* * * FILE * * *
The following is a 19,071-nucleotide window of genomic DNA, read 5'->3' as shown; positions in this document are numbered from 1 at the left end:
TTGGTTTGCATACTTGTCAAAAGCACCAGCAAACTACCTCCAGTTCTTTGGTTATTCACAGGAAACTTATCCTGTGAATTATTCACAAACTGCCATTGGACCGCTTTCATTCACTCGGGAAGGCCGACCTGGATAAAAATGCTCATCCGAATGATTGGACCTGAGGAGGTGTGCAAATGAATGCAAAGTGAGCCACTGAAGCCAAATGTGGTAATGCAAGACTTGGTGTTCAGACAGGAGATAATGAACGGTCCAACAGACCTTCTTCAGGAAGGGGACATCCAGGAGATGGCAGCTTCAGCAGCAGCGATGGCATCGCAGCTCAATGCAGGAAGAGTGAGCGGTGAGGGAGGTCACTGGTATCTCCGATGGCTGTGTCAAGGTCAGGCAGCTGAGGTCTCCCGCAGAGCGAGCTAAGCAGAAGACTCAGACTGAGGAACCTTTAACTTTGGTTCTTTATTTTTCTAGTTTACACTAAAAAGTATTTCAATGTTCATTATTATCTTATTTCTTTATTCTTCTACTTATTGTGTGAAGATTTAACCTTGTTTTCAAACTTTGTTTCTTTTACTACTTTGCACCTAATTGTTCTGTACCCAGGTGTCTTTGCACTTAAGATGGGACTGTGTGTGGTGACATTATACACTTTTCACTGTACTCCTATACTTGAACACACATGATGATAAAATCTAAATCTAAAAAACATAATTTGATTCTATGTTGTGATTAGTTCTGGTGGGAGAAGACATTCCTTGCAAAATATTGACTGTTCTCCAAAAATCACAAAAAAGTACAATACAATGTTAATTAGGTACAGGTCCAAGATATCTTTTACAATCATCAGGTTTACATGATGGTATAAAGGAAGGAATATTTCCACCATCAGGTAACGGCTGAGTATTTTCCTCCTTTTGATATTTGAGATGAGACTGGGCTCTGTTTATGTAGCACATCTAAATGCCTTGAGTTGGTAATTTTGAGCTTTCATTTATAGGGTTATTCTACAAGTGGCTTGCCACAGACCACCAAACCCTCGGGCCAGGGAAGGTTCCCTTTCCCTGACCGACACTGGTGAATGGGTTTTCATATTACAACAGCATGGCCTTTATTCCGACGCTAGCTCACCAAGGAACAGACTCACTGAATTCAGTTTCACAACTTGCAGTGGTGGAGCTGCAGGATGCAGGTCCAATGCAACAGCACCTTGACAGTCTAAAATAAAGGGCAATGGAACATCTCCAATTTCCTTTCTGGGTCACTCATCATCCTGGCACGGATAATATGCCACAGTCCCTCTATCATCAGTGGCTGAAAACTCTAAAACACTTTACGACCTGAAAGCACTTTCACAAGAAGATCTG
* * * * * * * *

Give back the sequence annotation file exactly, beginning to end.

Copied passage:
The following is a 19,071-nucleotide window of genomic DNA, read 5'->3' as shown; positions in this document are numbered from 1 at the left end:
TTGGTTTGCATACTTGTCAAAAGCACCAGCAAACTACCTCCAGTTCTTTGGTTATTCACAGGAAACTTATCCTGTGAATTATTCACAAACTGCCATTGGACCGCTTTCATTCACTCGGGAAGGCCGACCTGGATAAAAATGCTCATCCGAATGATTGGACCTGAGGAGGTGTGCAAATGAATGCAAAGTGAGCCACTGAAGCCAAATGTGGTAATGCAAGACTTGGTGTTCAGACAGGAGATAATGAACGGTCCAACAGACCTTCTTCAGGAAGGGGACATCCAGGAGATGGCAGCTTCAGCAGCAGCGATGGCATCGCAGCTCAATGCAGGAAGAGTGAGCGGTGAGGGAGGTCACTGGTATCTCCGATGGCTGTGTCAAGGTCAGGCAGCTGAGGTCTCCCGCAGAGCGAGCTAAGCAGAAGACTCAGACTGAGGAACCTTTAACTTTGGTTCTTTATTTTTCTAGTTTACACTAAAAAGTATTTCAATGTTCATTATTATCTTATTTCTTTATTCTTCTACTTATTGTGTGAAGATTTAACCTTGTTTTCAAACTTTGTTTCTTTTACTACTTTGCACCTAATTGTTCTGTACCCAGGTGTCTTTGCACTTAAGATGGGACTGTGTGTGGTGACATTATACACTTTTCACTGTACTCCTATACTTGAACACACATGATGATAAAATCTAAATCTAAAAAACATAATTTGATTCTATGTTGTGATTAGTTCTGGTGGGAGAAGACATTCCTTGCAAAATATTGACTGTTCTCCAAAAATCACAAAAAAGTACAATACAATGTTAATTAGGTACAGGTCCAAGATATCTTTTACAATCATCAGGTTTACATGATGGTATAAAGGAAGGAATATTTCCACCATCAGGTAACGGCTGAGTATTTTCCTCCTTTTGATATTTGAGATGAGACTGGGCTCTGTTTATGTAGCACATCTAAATGCCTTGAGTTGGTAATTTTGAGCTTTCATTTATAGGGTTATTCTACAAGTGGCTTGCCACAGACCACCAAACCCTCGGGCCAGGGAAGGTTCCCTTTCCCTGACCGACACTGGTGAATGGGTTTTCATATTACAACAGCATGGCCTTTATTCCGACGCTAGCTCACCAAGGAACAGACTCACTGAATTCAGTTTCACAACTTGCAGTGGTGGAGCTGCAGGATGCAGGTCCAATGCAACAGCACCTTGACAGTCTAAAATAAAGGGCAATGGAACATCTCCAATTTCCTTTCTGGGTCACTCATCATCCTGGCACGGATAATATGCCACAGTCCCTCTATCATCAGTGGCTGAAAACTCTAAAACACTTTACGACCTGAAAGCACTTTCACAAGAAGATCTG